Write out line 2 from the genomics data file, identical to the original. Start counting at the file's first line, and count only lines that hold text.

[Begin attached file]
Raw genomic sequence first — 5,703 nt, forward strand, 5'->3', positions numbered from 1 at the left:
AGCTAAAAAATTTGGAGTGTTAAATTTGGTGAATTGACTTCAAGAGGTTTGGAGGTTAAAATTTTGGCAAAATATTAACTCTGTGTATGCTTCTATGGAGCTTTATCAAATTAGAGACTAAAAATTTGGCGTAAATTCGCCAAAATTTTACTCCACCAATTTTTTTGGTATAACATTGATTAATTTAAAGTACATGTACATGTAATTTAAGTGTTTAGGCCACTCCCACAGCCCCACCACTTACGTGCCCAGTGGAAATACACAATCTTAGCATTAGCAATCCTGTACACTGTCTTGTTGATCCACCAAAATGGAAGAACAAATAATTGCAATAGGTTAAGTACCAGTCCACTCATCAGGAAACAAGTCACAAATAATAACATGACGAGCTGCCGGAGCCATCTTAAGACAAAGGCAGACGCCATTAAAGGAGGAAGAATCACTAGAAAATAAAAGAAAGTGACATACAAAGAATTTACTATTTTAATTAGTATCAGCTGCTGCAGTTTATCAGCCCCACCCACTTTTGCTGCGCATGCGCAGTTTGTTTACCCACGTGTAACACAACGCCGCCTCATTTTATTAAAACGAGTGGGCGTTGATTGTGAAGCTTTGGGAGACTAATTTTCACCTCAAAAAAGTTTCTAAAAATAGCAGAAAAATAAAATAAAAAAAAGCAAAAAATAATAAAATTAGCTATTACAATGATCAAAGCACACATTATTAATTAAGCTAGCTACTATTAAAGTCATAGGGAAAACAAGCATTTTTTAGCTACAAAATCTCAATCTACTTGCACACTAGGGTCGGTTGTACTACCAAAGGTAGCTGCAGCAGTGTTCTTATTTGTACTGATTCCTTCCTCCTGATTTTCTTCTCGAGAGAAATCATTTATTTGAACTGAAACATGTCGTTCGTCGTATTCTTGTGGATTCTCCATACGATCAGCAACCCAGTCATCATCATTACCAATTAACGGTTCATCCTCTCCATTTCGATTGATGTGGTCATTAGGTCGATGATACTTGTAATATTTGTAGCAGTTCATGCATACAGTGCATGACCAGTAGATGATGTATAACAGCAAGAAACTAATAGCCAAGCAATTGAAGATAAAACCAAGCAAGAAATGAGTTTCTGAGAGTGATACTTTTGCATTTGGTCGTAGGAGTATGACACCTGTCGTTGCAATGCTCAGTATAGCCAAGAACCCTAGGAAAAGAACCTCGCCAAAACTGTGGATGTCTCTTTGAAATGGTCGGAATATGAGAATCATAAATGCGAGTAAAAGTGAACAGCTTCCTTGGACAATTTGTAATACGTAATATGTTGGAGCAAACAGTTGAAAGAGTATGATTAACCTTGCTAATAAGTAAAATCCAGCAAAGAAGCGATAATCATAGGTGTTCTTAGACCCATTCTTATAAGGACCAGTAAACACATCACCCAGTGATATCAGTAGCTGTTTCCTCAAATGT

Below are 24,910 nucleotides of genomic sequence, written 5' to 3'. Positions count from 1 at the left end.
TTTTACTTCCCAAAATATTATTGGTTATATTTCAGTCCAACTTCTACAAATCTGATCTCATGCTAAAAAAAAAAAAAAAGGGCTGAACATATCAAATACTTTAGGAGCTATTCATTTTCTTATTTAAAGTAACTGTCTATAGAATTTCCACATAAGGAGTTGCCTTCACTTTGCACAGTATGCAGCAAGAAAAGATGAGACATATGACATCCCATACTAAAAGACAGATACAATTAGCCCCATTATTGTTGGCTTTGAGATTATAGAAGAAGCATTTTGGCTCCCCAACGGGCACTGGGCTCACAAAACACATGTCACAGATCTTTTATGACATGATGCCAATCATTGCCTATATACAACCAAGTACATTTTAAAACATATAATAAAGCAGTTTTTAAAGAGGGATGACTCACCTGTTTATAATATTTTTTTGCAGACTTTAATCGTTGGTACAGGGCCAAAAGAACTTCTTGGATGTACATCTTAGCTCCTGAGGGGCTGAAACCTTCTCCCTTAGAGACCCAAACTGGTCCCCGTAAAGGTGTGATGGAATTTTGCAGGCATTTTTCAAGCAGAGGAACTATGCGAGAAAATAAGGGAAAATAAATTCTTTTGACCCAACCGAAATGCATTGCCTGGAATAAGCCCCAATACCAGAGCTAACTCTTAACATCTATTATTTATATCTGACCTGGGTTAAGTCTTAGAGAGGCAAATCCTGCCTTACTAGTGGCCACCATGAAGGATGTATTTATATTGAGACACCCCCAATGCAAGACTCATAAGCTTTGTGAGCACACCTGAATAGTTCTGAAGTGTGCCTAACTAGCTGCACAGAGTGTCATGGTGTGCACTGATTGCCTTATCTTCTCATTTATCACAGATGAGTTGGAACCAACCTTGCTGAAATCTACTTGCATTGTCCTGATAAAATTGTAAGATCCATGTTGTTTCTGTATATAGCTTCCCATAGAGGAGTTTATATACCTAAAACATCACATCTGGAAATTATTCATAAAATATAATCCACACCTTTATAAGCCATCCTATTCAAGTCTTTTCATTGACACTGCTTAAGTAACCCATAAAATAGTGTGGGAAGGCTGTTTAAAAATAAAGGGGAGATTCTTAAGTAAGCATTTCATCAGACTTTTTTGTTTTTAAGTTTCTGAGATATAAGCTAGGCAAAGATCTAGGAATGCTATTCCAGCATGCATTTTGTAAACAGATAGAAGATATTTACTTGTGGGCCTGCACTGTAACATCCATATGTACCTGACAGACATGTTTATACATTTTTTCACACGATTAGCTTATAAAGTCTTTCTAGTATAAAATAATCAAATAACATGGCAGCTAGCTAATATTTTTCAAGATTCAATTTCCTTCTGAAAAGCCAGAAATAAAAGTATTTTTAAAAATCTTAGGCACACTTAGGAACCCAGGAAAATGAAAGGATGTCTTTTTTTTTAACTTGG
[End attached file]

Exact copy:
AGCTAAAAAATTTGGAGTGTTAAATTTGGTGAATTGACTTCAAGAGGTTTGGAGGTTAAAATTTTGGCAAAATATTAACTCTGTGTATGCTTCTATGGAGCTTTATCAAATTAGAGACTAAAAATTTGGCGTAAATTCGCCAAAATTTTACTCCACCAATTTTTTTGGTATAACATTGATTAATTTAAAGTACATGTACATGTAATTTAAGTGTTTAGGCCACTCCCACAGCCCCACCACTTACGTGCCCAGTGGAAATACACAATCTTAGCATTAGCAATCCTGTACACTGTCTTGTTGATCCACCAAAATGGAAGAACAAATAATTGCAATAGGTTAAGTACCAGTCCACTCATCAGGAAACAAGTCACAAATAATAACATGACGAGCTGCCGGAGCCATCTTAAGACAAAGGCAGACGCCATTAAAGGAGGAAGAATCACTAGAAAATAAAAGAAAGTGACATACAAAGAATTTACTATTTTAATTAGTATCAGCTGCTGCAGTTTATCAGCCCCACCCACTTTTGCTGCGCATGCGCAGTTTGTTTACCCACGTGTAACACAACGCCGCCTCATTTTATTAAAACGAGTGGGCGTTGATTGTGAAGCTTTGGGAGACTAATTTTCACCTCAAAAAAGTTTCTAAAAATAGCAGAAAAATAAAATAAAAAAAAGCAAAAAATAATAAAATTAGCTATTACAATGATCAAAGCACACATTATTAATTAAGCTAGCTACTATTAAAGTCATAGGGAAAACAAGCATTTTTTAGCTACAAAATCTCAATCTACTTGCACACTAGGGTCGGTTGTACTACCAAAGGTAGCTGCAGCAGTGTTCTTATTTGTACTGATTCCTTCCTCCTGATTTTCTTCTCGAGAGAAATCATTTATTTGAACTGAAACATGTCGTTCGTCGTATTCTTGTGGATTCTCCATACGATCAGCAACCCAGTCATCATCATTACCAATTAACGGTTCATCCTCTCCATTTCGATTGATGTGGTCATTAGGTCGATGATACTTGTAATATTTGTAGCAGTTCATGCATACAGTGCATGACCAGTAGATGATGTATAACAGCAAGAAACTAATAGCCAAGCAATTGAAGATAAAACCAAGCAAGAAATGAGTTTCTGAGAGTGATACTTTTGCATTTGGTCGTAGGAGTATGACACCTGTCGTTGCAATGCTCAGTATAGCCAAGAACCCTAGGAAAAGAACCTCGCCAAAACTGTGGATGTCTCTTTGAAATGGTCGGAATATGAGAATCATAAATGCGAGTAAAAGTGAACAGCTTCCTTGGACAATTTGTAATACGTAATATGTTGGAGCAAACAGTTGAAAGAGTATGATTAACCTTGCTAATAAGTAAAATCCAGCAAAGAAGCGATAATCATAGGTGTTCTTAGACCCATTCTTATAAGGACCAGTAAACACATCACCCAGTGATATCAGTAGCTGTTTCCTCAAATGT